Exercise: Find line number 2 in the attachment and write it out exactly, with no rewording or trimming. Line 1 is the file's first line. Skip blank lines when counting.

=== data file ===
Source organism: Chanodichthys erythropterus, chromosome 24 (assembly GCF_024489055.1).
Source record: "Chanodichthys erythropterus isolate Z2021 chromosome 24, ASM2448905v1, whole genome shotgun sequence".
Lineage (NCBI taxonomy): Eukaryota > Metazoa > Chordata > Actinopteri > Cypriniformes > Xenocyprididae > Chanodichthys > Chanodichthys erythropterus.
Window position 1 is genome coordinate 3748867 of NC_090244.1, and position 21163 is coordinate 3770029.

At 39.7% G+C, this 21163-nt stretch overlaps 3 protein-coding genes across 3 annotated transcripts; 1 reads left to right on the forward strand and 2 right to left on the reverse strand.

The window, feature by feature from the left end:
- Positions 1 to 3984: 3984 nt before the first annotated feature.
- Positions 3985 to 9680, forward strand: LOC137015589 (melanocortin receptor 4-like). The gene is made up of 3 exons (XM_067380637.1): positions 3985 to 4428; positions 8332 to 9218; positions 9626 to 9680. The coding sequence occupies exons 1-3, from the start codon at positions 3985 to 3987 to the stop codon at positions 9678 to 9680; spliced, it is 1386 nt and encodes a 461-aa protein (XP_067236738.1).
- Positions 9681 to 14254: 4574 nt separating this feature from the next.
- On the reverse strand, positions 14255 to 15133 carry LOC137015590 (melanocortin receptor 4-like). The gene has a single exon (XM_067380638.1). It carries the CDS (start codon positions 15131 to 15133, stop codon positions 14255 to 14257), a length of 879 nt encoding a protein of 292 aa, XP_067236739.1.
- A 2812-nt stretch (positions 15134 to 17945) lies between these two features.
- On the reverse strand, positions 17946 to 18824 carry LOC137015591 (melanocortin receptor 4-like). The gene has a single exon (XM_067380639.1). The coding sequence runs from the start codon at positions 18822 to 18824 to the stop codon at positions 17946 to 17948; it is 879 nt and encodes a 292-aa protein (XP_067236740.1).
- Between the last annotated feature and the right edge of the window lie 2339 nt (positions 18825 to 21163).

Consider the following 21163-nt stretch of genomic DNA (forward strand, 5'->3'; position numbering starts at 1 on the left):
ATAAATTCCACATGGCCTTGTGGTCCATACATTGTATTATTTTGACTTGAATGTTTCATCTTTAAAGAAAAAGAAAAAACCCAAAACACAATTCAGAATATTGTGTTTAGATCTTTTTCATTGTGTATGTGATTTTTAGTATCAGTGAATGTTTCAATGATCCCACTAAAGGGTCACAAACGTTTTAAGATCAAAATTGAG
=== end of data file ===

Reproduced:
Source record: "Chanodichthys erythropterus isolate Z2021 chromosome 24, ASM2448905v1, whole genome shotgun sequence".